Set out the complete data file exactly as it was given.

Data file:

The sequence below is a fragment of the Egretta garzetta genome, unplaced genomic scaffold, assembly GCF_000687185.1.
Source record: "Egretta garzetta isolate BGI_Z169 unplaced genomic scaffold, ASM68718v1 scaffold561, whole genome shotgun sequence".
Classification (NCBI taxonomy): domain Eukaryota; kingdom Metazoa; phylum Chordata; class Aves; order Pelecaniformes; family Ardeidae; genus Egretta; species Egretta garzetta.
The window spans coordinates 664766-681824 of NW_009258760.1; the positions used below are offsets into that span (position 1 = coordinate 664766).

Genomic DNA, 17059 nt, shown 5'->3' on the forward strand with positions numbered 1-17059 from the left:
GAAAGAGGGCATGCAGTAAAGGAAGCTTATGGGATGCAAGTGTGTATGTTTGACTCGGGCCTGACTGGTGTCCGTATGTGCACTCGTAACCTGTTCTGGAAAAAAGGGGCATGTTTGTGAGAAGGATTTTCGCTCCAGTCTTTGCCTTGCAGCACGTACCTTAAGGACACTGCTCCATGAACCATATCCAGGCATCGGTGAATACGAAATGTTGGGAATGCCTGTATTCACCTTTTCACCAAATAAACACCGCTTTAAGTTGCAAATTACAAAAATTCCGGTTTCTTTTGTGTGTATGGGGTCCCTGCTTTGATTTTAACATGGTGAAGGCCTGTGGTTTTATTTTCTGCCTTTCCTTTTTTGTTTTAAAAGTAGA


The sequence below is a fragment of the Egretta garzetta genome, unplaced genomic scaffold, assembly GCF_000687185.1.
Source record: "Egretta garzetta isolate BGI_Z169 unplaced genomic scaffold, ASM68718v1 scaffold561, whole genome shotgun sequence".
Classification (NCBI taxonomy): domain Eukaryota; kingdom Metazoa; phylum Chordata; class Aves; order Pelecaniformes; family Ardeidae; genus Egretta; species Egretta garzetta.
The window spans coordinates 664766-681824 of NW_009258760.1; the positions used below are offsets into that span (position 1 = coordinate 664766).

Genomic DNA, 17059 nt, shown 5'->3' on the forward strand with positions numbered 1-17059 from the left:
GAAAGAGGGCATGCAGTAAAGGAAGCTTATGGGATGCAAGTGTGTATGTTTGACTCGGGCCTGACTGGTGTCCGTATGTGCACTCGTAACCTGTTCTGGAAAAAAGGGGCATGTTTGTGAGAAGGATTTTCGCTCCAGTCTTTGCCTTGCAGCACGTACCTTAAGGACACTGCTCCATGAACCATATCCAGGCATCGGTGAATACGAAATGTTGGGAATGCCTGTATTCACCTTTTCACCAAATAAACACCGCTTTAAGTTGCAAATTACAAAAATTCCGGTTTCTTTTGTGTGTATGGGGTCCCTGCTTTGATTTTAACATGGTGAAGGCCTGTGGTTTTATTTTCTGCCTTTCCTTTTTTGTTTTAAAAGTAGA